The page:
About the Artist
Throughout his teaching career Kale maintained a studio in his home where he cultivated the skills necessary to impart artistic knowledge to his many students and to foster his personal love of the fine arts.
In 1999 he took early retirement from Art Education in order to concentrate on his own career and personally constructed a separate studio next to his new home in the coastal suburb of Sorrento.
Over the years Kale has had four successful solo exhibitions in metropolitan galleries. He has twice won the watercolour prize in the prestigious Cossack Art Award. He has won the Town Of Vincent Watercolour Award, the City of Joondalup Watercolour Award and the Mindarie Art Award. He was also a finalist in the City of Perth Black Swan Portrait Prize. His paintings have been purchased for the City of Melville Art Collection and the City of Joondalup Art Collection. Kale’s work is also represented in many private and overseas collections.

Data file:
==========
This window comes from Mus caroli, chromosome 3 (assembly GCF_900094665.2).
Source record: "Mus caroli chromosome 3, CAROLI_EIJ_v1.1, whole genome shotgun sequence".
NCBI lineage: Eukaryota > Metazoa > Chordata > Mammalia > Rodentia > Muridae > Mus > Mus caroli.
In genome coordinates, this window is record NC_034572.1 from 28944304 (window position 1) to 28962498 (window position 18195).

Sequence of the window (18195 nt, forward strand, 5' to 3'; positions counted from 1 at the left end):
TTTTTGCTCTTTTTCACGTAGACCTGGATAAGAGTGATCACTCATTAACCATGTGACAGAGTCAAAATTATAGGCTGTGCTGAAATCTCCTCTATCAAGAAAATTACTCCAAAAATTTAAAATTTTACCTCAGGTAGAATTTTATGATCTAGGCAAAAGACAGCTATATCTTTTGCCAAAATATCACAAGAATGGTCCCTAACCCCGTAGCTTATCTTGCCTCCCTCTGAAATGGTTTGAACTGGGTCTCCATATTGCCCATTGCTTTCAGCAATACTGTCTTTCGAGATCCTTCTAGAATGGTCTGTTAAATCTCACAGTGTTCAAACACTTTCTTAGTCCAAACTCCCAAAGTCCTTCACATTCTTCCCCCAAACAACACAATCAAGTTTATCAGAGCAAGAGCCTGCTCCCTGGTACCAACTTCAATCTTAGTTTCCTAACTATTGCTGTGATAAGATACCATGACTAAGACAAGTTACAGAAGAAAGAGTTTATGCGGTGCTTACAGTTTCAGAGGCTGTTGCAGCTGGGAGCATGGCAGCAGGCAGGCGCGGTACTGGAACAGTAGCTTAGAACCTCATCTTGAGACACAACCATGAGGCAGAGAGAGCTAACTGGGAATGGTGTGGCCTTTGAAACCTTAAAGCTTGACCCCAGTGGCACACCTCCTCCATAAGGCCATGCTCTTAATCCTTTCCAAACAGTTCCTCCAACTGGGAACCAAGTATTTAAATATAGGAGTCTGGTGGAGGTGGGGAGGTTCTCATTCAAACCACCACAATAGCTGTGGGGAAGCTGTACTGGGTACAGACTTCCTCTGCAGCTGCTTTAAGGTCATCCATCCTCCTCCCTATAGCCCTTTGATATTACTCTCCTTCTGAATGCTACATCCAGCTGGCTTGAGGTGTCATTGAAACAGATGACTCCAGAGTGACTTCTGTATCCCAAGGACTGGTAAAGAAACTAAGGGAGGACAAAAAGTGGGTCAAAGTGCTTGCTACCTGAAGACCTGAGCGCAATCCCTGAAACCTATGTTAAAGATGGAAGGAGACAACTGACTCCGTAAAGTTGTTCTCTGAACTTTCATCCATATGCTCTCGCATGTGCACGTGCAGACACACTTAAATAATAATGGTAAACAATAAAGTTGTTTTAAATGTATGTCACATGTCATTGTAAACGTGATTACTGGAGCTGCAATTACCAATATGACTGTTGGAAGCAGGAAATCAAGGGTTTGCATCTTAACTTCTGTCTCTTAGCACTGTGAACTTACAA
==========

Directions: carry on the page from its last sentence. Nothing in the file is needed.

Meanwhile in conjunction with fellow artist Bill Hawthorn he has exhibited at the Hellfire Gallery in Esperance, the Blender Gallery in Joondalup and the Elements Gallery in Nedlands. As a member of the societies “Committee”, Kale has exhibited annually with the W.A. Watercolour Society and also with the Collage Art Group. He has acted as Judge for the Annual Exhibition of the W. A. Pastel Society and the W. A. Art Society.
During his career, where possible, Kale has preferred to work on location “Plein Air” believing that despite its requirement to pre plan and the many discomforts, it engenders an honesty and clarity to the work.
Chidley Point – Swan River
58cm x 46cm – Framed
Lunch in Freo
52cm x 47cm – Framed
Lunch in an Italian restaurant in Fremantle. Strong voices over the chatter of people relaxing.
51cm x 60cm – Framed
Occasionally the medium takes hold. There is a subtle mingling of the wet in wet technique heightened by a disturbing and ambiguous air. The image sustains the eye and compels the visitor to look.
The Tuart – Plein Air
The plain rough grey bark of the Tuart belies the graceful swoop and subtle hues that evolve as shadows creep along its trunk and branches.